For top PR agencies tackling B2B work, this quote from strategist Valeria Maltoni seems apt: “Your writing doesn’t have to be boring just because it’s for other businesses. Businesses have people who read stuff.”
And, it’s true, B2B doesn’t mean boring to boring! Here are some ways we enliven our B2B brand work.
Look for pop culture tie-ins. Business media often blur the lines between hard and soft business news and become interested in a story with sex appeal as well as stats. To that end, we have linked the data from a navigational app to the top spots to drink beer on St. Patrick’s Day for a tech feature and used a credit union’s expertise to warn businesses about “fiscal frightmares” near Halloween. This “added value” can sometimes be the difference between your business or trade pitch and 50 others.
Add speaker appeal. You’ve secured a keynote for your CEO, and he’s just shown you 50 slides that will put anyone to sleep. There are so many ways to fix “death by Powerpoint” and still convey the necessary substance.Work with your speaker to “downsize” copy. Get rid of half the text. Work to make the slides tell a story and stop any speaker from reading verbatim. Better still, add arresting images, music and video to keep the audience engaged. Here are some good tips.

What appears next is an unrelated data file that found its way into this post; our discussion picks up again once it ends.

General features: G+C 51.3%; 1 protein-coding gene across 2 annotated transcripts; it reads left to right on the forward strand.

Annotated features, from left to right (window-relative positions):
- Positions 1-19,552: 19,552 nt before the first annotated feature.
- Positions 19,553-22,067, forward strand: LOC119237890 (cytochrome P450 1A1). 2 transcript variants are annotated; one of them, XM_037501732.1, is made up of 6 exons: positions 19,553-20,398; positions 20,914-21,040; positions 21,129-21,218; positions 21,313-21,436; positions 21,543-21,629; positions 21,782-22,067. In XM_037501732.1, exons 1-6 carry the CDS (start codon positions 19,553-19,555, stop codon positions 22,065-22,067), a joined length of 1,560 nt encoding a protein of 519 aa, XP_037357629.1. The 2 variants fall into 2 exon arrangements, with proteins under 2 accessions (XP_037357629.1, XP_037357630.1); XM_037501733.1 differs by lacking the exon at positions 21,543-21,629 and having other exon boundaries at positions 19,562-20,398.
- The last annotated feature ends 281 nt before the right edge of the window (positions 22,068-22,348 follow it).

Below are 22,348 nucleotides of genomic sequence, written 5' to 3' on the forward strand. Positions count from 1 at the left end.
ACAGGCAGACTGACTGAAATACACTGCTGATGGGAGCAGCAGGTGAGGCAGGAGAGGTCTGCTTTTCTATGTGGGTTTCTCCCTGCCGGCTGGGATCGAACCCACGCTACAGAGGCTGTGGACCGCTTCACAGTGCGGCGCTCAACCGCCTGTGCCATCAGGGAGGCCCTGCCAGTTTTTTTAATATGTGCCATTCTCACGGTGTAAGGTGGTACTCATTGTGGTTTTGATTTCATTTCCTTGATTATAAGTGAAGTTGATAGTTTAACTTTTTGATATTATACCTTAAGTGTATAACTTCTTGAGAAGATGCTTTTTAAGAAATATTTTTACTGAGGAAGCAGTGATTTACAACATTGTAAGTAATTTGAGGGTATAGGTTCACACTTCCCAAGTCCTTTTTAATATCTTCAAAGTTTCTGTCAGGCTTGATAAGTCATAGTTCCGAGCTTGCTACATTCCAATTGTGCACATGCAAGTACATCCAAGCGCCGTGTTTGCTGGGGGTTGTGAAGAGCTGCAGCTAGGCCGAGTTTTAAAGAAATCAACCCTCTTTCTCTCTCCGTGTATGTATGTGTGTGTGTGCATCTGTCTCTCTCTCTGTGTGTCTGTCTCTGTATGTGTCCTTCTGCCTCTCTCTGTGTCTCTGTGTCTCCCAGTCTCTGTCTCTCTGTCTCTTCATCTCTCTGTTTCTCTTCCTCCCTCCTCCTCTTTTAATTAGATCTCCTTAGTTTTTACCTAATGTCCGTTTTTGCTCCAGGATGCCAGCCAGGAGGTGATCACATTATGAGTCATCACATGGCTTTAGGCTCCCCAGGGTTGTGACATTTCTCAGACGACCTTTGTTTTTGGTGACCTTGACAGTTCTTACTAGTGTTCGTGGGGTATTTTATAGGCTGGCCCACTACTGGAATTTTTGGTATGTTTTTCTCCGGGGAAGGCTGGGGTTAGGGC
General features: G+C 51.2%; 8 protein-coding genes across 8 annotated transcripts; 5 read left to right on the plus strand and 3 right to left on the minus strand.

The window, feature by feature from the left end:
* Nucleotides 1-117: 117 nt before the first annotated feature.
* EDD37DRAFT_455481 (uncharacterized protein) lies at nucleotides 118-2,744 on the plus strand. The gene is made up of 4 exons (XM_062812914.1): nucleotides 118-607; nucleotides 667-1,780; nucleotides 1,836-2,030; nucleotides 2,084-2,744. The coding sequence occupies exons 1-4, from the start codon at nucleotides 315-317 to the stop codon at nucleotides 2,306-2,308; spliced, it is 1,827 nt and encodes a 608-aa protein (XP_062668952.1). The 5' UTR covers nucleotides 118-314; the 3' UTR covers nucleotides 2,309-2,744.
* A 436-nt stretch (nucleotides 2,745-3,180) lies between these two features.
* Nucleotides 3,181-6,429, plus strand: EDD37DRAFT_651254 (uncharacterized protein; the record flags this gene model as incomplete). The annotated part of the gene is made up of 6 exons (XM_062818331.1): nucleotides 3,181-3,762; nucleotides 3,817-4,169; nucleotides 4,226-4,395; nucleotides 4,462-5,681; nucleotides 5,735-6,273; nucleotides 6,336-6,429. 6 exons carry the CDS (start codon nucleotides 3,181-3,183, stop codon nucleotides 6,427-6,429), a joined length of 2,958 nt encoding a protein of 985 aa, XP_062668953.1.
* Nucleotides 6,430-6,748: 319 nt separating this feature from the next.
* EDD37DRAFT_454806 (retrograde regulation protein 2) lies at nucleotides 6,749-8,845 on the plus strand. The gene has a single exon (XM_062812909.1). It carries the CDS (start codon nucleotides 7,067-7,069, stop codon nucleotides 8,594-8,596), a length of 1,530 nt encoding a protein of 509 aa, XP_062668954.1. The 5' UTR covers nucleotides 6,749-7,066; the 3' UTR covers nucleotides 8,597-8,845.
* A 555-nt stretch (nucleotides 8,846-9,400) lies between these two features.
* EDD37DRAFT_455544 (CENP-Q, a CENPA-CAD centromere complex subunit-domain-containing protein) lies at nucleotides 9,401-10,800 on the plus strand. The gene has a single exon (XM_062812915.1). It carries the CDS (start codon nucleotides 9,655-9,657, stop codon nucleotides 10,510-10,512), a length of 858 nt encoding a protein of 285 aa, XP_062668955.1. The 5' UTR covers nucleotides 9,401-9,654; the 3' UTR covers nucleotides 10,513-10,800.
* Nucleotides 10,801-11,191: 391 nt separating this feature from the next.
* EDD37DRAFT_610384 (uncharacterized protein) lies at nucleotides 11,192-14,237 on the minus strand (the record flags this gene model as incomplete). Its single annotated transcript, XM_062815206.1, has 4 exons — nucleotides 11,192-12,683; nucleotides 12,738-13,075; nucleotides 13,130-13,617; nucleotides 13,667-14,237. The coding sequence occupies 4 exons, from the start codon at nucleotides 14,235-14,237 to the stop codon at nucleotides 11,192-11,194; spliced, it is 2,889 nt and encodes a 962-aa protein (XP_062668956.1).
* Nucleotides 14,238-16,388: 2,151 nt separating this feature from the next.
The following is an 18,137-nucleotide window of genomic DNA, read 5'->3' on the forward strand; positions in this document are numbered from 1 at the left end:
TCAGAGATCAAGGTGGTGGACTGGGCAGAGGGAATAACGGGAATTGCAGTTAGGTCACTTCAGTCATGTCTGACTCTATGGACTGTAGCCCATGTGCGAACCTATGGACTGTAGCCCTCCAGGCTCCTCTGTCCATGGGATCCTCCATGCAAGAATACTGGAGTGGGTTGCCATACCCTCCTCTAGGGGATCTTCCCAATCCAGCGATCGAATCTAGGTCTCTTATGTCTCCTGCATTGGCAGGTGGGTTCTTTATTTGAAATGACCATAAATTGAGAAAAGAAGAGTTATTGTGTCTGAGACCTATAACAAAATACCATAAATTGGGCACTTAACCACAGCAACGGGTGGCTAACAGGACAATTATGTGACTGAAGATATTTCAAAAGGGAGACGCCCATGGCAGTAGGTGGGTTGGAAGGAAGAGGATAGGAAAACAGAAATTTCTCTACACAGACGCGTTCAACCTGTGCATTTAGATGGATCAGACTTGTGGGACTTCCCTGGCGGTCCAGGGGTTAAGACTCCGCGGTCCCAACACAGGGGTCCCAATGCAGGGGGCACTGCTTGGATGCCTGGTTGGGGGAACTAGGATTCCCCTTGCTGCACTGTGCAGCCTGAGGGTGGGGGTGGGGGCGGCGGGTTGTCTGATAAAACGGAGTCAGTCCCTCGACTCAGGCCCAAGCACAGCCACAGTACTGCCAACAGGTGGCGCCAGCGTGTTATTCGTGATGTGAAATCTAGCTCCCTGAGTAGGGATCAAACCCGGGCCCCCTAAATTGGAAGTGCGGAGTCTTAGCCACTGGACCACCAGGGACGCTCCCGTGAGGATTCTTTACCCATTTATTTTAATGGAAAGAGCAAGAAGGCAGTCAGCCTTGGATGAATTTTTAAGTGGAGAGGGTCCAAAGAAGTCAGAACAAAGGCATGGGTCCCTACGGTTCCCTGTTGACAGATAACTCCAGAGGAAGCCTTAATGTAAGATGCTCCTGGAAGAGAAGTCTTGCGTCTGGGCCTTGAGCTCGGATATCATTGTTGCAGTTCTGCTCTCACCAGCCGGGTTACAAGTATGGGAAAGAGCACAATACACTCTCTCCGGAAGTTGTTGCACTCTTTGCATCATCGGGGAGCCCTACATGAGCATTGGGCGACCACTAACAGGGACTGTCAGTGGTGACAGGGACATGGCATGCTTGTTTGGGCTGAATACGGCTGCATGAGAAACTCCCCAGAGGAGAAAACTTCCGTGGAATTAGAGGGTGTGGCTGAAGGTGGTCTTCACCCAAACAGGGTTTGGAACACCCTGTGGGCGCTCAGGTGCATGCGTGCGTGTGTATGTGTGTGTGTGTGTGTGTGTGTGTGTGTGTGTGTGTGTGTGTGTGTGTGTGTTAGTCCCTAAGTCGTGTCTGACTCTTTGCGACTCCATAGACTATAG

Perk up your bylines. When appropriate, of course. Not every outlet is looking for you to turn trade trends into Shakespeare. However, there’s always room to make interesting analogies, add color to quotes and find fresh turns of phrase. Why call a new beer successful when you can call it “money in a mug?”
Seek creative “out-of-the-lane” opportunities. Yes, we’re all being told to “stay in our lane” as a way to maintain focus on our own expertise. But sometimes, a CEO has an unusual hobby or an executive had a crazy job in the past (we’re currently working with an exec who’s a former Navy cryptographer.) Smart B2B PR people can transform those experiences into thought leadership opportunities, from speaking opps to bylines to blog posts and videos.
Incorporate outsiders. Add some sparkle to your next panel discussion, blog post or byline by inviting a compelling “special guest” to participate. If the topic of your panel discussion is art and e-commerce, invite an artist. When convening experts to discuss a medical device, don’t overload the discussion with doctors; invite real-life users with emotional human-interest stories. Make it your “business” to be creative with B2B PR.« Amazon And The New York Times: Corporate PR Gets Tough | 5 Fun Twitter Campaigns That Drive PR »